The Fluther Transversion and Other Portals

 On Writing
Sometimes his thoughts, like his fingers, groped frozen or arthritic around the fountain pen in his left hand.  Sometimes though the ideas seemed to gush--that moment when the ice floes broke up in the spring and began to glide fiercely down the river.
Stringing letters into words on a page--one after the other--teased with the promise of stepping stones or in more dismal moments even a life-line to climb out of those ravines of logical or moral quandary. 
Yet once seen and reflected back at you, the words were no longer yours entirely. They had become their own beings.
 You might like them. You might even dote on them, poor sod! Or you might loathe them briefly, like the resurging memory of the boy who, to a chorus of laughter, had pinned your forehead on the refectory table.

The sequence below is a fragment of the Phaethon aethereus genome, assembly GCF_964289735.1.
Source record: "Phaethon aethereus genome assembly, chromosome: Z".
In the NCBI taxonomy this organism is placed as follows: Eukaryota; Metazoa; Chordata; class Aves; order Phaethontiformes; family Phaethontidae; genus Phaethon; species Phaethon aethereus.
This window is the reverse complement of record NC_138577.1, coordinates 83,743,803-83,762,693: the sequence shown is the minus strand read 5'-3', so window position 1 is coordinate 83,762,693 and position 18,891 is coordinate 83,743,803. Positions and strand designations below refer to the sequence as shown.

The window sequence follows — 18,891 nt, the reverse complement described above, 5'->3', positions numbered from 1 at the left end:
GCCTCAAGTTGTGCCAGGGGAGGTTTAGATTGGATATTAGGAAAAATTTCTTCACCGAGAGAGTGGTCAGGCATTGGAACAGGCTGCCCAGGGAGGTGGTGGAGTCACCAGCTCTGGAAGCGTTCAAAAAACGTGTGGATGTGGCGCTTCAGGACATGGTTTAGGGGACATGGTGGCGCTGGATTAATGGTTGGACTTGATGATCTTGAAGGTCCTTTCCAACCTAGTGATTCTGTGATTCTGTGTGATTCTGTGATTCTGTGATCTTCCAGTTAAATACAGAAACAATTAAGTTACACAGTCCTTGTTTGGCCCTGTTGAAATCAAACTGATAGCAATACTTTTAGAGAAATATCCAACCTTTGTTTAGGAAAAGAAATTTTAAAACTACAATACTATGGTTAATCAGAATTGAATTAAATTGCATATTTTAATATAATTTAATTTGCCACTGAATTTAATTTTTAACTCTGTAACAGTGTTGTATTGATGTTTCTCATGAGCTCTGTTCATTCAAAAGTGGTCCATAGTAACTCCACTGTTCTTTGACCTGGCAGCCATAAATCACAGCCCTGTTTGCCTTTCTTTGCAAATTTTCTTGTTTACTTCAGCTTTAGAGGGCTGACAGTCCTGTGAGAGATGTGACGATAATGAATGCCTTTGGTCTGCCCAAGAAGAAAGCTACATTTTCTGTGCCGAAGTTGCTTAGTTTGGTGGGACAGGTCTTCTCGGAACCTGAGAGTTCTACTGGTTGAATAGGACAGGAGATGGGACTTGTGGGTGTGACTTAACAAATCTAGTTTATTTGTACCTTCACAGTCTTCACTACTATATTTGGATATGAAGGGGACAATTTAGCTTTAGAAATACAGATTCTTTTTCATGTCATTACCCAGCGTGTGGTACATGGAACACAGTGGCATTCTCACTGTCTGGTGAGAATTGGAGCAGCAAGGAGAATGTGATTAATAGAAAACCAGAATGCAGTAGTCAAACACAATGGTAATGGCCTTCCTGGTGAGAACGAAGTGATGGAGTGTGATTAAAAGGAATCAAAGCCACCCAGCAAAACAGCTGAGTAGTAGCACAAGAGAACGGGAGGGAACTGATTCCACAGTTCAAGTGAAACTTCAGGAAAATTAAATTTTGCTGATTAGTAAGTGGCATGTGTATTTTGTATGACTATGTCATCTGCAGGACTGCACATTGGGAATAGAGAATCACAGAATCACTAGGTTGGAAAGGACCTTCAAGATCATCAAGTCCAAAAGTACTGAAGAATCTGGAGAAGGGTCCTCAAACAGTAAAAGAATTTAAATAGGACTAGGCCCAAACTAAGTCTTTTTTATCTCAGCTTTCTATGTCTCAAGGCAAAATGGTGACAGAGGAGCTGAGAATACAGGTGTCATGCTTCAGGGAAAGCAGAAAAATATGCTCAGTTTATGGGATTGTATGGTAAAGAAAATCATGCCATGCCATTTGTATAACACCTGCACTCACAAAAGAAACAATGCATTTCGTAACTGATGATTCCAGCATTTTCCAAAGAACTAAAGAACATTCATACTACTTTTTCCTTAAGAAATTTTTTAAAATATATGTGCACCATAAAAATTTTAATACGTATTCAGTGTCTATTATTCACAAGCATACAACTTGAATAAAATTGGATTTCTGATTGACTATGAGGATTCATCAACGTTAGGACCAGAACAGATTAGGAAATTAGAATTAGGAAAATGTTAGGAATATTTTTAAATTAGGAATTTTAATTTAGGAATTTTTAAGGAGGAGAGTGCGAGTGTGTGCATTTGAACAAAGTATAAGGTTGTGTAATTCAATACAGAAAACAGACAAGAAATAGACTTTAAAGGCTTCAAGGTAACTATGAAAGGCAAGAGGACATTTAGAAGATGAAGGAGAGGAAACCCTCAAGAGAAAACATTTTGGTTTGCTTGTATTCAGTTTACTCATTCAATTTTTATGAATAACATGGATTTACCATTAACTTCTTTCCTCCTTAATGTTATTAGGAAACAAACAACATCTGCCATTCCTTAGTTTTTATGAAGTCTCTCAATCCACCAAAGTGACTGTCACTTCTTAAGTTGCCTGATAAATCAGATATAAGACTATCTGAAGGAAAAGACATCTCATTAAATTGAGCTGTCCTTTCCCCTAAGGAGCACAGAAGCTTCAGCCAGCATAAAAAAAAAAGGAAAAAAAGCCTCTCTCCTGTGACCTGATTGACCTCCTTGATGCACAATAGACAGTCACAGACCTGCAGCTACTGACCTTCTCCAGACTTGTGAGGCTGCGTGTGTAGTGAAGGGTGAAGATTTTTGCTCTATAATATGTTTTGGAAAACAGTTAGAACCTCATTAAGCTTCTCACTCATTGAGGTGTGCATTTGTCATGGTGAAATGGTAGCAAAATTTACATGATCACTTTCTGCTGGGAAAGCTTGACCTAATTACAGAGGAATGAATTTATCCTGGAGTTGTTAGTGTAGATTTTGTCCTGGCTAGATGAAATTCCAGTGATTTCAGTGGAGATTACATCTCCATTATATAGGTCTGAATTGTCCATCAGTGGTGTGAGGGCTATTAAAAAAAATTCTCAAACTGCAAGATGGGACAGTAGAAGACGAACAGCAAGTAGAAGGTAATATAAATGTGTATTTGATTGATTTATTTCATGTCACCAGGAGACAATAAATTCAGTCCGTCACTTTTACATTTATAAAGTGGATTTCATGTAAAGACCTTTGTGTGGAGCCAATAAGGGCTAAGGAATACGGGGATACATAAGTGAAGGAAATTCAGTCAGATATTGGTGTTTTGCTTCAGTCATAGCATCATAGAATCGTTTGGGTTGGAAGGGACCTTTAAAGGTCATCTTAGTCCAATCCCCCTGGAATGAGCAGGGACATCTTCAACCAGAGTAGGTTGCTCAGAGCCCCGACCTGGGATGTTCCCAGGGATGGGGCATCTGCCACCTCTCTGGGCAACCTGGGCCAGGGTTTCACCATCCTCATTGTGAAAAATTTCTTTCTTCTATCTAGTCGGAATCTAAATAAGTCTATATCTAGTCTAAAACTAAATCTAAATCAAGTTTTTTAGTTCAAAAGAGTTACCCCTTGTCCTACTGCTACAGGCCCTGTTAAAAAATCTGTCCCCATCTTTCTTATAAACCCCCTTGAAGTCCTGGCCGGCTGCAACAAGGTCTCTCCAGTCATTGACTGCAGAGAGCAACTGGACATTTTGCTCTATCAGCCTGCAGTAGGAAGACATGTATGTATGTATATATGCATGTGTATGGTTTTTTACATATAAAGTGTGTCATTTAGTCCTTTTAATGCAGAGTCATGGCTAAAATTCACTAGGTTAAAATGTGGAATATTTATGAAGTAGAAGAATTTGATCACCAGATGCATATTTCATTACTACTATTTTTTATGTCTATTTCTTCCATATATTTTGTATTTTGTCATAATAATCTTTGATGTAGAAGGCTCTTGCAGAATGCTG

But there they stood, the little patter of letters on their own two feet. Some held up a mirror in one hand, others shook a sign of protest. And the man he had become had to read through the sludge to  get behind all the  rhetorical chanting. What was it they really wanted him to say? What was it he really wanted to say?

                   --Victoria Foote-Blackman